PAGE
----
1.) Bring someone with you to EVERY appointment to take notes. 4 ears are better than 2 and you’ll be grateful for someone to talk to to take your mind off of everything.
2.) Do your homework, ask around for physician recommendations and get second opinions.
3.) Ask for multiple tests- mammogram AND ultrasound (remember, my mammogram did not show the mass).
4.) I am not going to tell you not to stress if you find a mass but the good news is, most breast masses (80%) are benign. So deep breaths.
5.) When I was waiting for my results, my doctor referred me to THIS website. It is a community of women going through the exact same thing as you are. It was SO helpful and positive for me.
6.) I was told by my surgeon that there are several ways to lower your risk of breast cancer. Scale back on the drinking. 1 alcoholic beverage per day ups your lifetime risk of breast cancer 10%. Two drinks ups it to 20%. This sucks for those of us that love our wine (ME!) but it has made me reconsider how often I have a drink. Work out. Make it a part of your daily life. Don’t smoke…I mean this goes without saying, right?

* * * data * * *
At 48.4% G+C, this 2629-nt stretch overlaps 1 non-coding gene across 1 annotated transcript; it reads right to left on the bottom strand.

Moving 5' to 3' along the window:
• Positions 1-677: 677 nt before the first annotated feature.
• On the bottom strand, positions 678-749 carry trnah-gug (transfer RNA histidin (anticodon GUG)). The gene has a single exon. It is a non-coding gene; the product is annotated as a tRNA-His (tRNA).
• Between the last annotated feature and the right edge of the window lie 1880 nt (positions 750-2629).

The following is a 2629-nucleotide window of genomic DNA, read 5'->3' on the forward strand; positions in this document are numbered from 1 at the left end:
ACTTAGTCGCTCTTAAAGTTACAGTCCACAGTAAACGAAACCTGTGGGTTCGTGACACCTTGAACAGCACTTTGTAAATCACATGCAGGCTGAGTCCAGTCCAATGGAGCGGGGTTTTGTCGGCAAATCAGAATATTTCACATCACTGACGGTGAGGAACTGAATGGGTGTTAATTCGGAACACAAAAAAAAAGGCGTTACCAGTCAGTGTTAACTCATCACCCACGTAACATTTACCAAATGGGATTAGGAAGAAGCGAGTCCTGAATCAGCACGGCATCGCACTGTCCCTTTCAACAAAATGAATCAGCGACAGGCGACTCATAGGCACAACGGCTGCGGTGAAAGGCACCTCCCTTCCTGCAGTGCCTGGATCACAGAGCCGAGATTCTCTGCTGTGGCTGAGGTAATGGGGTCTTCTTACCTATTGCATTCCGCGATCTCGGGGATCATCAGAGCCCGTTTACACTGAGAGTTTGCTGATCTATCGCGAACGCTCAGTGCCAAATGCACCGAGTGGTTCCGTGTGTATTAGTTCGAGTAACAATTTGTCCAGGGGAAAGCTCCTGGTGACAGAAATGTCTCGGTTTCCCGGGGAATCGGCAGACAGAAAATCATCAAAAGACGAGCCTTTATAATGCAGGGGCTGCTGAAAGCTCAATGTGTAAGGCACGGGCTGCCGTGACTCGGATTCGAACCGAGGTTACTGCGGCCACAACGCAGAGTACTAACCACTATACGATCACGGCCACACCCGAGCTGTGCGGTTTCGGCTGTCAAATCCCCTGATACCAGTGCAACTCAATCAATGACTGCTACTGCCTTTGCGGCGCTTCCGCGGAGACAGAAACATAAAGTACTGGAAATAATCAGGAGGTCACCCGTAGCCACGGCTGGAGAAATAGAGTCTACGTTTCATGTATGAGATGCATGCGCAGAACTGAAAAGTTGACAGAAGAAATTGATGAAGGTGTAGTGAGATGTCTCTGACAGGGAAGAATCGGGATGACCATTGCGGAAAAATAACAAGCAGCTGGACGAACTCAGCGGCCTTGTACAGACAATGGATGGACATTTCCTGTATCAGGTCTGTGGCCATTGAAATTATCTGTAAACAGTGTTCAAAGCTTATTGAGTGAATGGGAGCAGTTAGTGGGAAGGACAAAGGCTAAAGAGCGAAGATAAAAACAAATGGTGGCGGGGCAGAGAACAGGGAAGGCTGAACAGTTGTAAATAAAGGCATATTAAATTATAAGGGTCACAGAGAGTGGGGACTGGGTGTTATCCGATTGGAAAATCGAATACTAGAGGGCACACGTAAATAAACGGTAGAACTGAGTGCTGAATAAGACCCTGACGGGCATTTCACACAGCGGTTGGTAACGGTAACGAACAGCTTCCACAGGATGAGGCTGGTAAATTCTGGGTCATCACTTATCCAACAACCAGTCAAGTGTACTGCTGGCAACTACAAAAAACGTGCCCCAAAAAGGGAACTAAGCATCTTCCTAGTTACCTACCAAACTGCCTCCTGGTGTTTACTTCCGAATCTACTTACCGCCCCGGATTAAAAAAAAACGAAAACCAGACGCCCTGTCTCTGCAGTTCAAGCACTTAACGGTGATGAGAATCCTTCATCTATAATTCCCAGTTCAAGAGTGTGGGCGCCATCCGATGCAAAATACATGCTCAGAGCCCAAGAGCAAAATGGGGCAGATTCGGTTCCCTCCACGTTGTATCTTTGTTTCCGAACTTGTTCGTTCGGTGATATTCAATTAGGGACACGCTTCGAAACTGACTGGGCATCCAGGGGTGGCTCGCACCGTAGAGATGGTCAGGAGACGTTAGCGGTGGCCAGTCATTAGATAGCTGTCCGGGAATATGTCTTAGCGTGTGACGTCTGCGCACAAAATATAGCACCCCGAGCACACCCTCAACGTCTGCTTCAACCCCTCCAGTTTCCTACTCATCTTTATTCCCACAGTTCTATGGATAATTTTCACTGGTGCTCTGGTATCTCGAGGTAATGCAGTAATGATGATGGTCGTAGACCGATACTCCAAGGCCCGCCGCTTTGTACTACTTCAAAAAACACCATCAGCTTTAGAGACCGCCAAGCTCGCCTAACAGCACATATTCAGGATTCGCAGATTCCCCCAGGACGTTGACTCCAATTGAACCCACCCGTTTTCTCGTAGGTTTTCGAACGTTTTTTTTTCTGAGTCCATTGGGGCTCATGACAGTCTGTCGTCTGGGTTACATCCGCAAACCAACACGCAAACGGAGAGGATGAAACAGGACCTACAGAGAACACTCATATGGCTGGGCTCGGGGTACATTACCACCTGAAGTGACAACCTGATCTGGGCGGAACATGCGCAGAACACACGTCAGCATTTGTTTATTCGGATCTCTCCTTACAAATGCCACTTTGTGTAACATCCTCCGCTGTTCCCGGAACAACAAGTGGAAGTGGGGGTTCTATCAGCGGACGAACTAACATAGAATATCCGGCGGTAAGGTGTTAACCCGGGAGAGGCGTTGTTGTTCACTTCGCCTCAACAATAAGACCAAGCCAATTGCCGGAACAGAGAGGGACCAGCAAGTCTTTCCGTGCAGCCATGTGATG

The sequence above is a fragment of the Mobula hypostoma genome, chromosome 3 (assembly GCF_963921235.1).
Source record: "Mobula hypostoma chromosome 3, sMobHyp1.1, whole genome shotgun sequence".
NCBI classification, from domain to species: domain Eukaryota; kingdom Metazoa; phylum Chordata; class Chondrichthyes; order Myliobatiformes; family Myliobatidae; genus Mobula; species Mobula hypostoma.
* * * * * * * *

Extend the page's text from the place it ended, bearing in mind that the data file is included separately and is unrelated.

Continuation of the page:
7.) The best thing I ever read during this ordeal was this below. I took a screenshot of it, saved it on my phone and still read it often. I found it on the forum I linked above which is basically a community of women connecting with each other while they wait for their test results. In it, Zoh, a young Mom of two, is communicating with another young Mom who was also scheduled for a biopsy. When I didn’t know my results and constantly worried about my babies and how this would impact them, I felt stronger by reading her words. Her confidence that no matter what, everything would be ok was contagious for me. I wrote this blog post several weeks ago. Last night I was finishing it up and thought, I need to message Zoh and thank her for helping me through the anxiety of my situation. I wanted her to know how inspired I was by her strength and her words and share my news with her. When I went to message her, I found out she had passed away. My heart is so heavy for the loss and what her family has gone through. I plan on contacting her husband to let him know that Zoh had such a positive impact on me and that this post was written in her honor. Thank you so much for allowing me to share this experience with you. It has made me look at my own life differently (in a very positive way) and I hope the effects will last for a long time. Please reach out if you have any questions at all- I’m happy to help should you need me. xo